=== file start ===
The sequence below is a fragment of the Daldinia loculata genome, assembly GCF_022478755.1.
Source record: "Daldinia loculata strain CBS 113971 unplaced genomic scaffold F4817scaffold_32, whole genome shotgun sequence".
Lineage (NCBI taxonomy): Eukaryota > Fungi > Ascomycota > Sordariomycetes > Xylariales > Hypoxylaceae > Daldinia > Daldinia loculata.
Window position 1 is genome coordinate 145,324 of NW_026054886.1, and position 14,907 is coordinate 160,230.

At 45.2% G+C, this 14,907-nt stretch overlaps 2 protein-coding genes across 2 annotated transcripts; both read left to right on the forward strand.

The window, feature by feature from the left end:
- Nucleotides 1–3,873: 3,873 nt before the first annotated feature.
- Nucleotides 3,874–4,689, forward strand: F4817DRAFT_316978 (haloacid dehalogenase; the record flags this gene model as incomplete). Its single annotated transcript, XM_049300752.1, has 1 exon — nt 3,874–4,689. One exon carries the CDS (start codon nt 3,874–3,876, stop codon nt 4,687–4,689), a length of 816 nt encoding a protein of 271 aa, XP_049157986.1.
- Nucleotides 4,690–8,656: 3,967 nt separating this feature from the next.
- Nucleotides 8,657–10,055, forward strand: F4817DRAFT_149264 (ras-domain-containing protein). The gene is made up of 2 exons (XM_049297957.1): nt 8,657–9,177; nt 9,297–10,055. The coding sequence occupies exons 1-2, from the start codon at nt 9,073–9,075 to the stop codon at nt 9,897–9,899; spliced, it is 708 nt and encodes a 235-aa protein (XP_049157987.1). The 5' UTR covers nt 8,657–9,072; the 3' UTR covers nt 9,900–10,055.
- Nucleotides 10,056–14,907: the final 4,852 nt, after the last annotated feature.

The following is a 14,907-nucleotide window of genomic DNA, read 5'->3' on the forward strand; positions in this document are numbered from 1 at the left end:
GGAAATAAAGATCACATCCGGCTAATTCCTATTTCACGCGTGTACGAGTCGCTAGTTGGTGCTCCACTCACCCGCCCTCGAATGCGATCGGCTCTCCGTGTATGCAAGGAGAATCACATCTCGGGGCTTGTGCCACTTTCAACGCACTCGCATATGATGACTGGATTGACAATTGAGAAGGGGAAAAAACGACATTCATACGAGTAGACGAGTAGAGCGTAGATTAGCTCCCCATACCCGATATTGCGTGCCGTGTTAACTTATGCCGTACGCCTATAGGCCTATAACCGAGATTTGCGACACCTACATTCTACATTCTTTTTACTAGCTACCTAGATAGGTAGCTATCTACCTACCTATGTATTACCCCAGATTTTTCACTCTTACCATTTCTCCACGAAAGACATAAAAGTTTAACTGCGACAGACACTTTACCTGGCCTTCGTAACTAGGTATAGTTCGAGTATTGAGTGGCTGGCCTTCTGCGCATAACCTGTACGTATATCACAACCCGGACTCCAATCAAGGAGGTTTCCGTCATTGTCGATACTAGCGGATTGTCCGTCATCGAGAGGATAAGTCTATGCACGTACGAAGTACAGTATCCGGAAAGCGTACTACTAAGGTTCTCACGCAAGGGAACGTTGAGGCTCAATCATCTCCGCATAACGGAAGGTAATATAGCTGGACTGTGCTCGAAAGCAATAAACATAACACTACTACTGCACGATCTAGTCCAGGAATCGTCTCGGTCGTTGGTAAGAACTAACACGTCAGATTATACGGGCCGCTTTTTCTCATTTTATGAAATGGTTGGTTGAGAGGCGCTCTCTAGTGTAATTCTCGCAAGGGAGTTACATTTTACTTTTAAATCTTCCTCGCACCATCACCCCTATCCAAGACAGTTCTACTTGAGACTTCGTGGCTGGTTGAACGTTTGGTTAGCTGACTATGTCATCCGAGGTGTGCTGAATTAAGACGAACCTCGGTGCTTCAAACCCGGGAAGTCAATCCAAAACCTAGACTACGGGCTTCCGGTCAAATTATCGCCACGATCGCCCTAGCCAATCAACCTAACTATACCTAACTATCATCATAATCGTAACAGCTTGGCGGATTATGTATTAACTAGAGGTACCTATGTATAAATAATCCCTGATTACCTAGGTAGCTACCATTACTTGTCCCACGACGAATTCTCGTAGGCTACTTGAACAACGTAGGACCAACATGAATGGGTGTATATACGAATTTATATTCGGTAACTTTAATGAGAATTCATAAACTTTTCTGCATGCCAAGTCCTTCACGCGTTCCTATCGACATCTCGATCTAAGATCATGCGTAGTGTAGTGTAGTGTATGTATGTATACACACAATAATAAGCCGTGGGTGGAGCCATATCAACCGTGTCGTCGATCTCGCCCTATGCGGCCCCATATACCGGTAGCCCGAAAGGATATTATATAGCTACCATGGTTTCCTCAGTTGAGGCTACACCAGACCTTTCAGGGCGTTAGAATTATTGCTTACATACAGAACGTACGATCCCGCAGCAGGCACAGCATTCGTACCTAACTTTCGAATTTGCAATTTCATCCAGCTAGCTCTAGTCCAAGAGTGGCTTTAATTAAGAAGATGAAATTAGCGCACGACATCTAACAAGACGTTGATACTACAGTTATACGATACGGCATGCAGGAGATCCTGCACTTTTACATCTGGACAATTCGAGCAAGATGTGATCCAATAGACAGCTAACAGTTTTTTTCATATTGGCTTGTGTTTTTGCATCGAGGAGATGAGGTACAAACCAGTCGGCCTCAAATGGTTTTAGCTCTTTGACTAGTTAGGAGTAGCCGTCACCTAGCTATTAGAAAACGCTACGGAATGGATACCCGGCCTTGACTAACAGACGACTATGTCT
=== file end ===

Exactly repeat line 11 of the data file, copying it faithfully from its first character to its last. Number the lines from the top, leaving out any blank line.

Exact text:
- Nucleotides 10,056–14,907: the final 4,852 nt, after the last annotated feature.